Sep 7, 2018 at 12:00am ET By Alyssa Walker

Air pollution may harm more than just your lungs, according to a new US-China study.  

The study examined the math and verbal skills of 20,000 people in China over years.

While researchers established a clear link between pollution and low test scores on math and verbal skills, the study did not prove cause and effect.

Researchers from Beijing’s Peking University and Yale University measured the amount of sulfur dioxide, nitrogen dioxide, and particulates smaller than 10 micrometers. They did not include carbon monoxide, ozone, or larger particulates.

The study said, “We provide evidence that the effect of air pollution on verbal tests becomes more pronounced as people age, especially for men and the less educated.”

According to the BBC, one of the co-authors, Xi Chen at the Yale School of Public Health, said, “Our sample enables us to examine the impact of air pollution as people age. So our results across the life course are quite new.”

Derrick Ho of Hong Kong Polytechnic, who has studied health effects of extreme weather events, told the BBC, “This latest study matches with previous research.”

He added, "What's new in this paper is the focus on the China scenario and the fact that it's a very detailed study compared to many other ones. Also the differentiation between gender and age in this detail is new."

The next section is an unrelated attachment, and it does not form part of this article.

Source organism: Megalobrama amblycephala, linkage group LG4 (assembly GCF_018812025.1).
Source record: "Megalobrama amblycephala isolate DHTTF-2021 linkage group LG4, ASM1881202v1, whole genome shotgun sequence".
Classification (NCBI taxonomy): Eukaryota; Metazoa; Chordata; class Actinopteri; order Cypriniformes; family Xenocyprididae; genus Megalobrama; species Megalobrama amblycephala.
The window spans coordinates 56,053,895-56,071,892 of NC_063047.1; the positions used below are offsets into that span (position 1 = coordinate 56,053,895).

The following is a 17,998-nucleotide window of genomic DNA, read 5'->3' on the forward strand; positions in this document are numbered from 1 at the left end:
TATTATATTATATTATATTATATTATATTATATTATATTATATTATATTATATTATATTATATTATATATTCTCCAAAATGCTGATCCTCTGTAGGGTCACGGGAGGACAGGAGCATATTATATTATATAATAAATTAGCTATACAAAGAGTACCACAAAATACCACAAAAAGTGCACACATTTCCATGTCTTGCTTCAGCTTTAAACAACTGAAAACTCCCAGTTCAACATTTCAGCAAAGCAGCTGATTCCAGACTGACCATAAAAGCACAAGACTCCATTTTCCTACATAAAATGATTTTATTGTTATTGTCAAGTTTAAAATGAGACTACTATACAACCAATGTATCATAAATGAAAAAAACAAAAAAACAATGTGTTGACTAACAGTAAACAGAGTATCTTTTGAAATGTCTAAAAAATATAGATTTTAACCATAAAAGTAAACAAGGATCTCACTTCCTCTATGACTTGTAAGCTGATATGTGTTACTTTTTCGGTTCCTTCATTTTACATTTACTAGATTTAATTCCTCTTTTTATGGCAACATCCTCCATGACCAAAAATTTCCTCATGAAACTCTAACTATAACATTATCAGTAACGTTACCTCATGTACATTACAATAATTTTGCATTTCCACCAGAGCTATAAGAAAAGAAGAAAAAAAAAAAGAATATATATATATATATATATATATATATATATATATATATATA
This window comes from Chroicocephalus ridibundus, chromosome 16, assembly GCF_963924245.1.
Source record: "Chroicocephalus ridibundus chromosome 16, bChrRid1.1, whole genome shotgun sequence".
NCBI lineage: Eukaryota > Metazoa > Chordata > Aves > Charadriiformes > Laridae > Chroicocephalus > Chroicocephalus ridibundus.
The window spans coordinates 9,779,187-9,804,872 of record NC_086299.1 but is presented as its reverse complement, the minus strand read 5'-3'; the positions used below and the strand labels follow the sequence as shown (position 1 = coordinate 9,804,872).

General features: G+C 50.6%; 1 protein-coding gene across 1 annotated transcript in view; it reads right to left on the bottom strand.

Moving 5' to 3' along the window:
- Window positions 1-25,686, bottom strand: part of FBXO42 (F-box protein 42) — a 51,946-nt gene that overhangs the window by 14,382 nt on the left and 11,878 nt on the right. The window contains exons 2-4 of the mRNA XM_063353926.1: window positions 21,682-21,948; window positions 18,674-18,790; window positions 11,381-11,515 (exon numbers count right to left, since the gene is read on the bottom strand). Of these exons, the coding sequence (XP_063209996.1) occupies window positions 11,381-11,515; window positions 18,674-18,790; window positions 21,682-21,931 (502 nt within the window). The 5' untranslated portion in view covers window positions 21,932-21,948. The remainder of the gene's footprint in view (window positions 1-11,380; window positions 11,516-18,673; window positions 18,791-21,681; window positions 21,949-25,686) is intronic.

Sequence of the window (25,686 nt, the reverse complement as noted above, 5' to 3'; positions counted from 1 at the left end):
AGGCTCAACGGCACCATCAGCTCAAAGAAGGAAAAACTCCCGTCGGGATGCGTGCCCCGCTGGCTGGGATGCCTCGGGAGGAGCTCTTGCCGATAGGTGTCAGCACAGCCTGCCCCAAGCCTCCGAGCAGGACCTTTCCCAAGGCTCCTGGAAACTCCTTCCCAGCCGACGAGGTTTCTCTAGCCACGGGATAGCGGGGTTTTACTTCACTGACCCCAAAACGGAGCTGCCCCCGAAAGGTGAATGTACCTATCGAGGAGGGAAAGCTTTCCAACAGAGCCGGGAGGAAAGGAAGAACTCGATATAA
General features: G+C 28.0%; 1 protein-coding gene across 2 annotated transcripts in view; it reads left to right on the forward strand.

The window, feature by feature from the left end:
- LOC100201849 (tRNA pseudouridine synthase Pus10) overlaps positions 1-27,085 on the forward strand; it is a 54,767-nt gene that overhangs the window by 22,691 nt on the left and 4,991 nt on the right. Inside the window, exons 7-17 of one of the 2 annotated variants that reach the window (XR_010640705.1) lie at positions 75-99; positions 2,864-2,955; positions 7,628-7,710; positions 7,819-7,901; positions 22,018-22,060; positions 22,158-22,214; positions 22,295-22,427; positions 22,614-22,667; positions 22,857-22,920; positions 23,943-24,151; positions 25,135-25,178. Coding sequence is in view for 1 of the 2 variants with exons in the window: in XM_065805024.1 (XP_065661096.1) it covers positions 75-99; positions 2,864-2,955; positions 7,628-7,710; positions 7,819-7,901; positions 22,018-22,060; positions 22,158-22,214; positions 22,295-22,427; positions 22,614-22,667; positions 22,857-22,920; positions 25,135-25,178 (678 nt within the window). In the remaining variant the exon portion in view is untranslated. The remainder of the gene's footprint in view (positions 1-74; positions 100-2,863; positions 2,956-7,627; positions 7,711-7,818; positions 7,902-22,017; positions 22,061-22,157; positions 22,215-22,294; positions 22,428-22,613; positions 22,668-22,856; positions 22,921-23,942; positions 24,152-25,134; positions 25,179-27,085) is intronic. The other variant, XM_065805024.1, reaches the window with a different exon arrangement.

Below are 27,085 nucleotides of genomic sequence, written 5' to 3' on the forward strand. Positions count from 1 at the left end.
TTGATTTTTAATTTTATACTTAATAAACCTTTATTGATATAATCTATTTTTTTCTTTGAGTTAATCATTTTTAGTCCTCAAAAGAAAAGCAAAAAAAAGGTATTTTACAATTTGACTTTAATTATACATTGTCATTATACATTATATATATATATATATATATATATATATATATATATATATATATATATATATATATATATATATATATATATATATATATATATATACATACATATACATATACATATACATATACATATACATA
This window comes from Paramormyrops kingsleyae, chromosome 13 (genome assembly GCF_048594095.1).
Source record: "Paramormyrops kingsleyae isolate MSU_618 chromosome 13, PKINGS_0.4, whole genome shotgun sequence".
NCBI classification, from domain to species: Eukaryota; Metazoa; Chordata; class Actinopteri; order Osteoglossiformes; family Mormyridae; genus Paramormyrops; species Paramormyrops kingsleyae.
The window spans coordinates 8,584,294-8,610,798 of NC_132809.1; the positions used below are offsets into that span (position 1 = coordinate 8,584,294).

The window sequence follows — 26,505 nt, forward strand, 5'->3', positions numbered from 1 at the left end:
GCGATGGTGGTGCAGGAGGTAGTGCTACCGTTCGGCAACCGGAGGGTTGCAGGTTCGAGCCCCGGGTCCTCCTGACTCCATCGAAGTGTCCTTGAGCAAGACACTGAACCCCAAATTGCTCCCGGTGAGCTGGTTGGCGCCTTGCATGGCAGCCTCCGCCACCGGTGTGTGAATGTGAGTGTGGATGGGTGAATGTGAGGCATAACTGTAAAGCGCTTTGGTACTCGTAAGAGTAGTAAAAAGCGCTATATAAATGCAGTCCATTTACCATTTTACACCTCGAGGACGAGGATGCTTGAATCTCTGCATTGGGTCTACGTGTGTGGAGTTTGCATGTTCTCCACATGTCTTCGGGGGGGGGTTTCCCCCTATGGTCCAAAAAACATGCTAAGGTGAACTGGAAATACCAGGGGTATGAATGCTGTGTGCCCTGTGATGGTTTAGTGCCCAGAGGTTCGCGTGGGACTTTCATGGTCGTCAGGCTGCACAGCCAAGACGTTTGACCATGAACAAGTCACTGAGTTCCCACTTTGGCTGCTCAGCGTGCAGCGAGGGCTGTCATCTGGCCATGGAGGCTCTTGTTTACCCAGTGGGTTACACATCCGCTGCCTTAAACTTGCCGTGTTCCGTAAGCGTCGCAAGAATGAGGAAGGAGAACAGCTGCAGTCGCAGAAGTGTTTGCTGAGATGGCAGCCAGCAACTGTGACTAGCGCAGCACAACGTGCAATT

That’s right: age and gender play a role. The study found that older men with less education are more susceptible to the cognitive effects of air pollution.

Why older men with less education? They are more likely to work outdoors for long periods of time with longer exposure to the air.

The study concluded, “Our findings about the damaging effect of air pollution on cognition, particularly on the aging brain, imply that the indirect effect on social welfare could be much larger than previously thought."

The researchers explain that although the study focused on China, it lends insight on other developing countries with serious air pollution.

Learn more about public health.




Alyssa Walker is a freelance writer, educator, and nonprofit consultant. She lives in the White Mountains of New Hampshire with her family.

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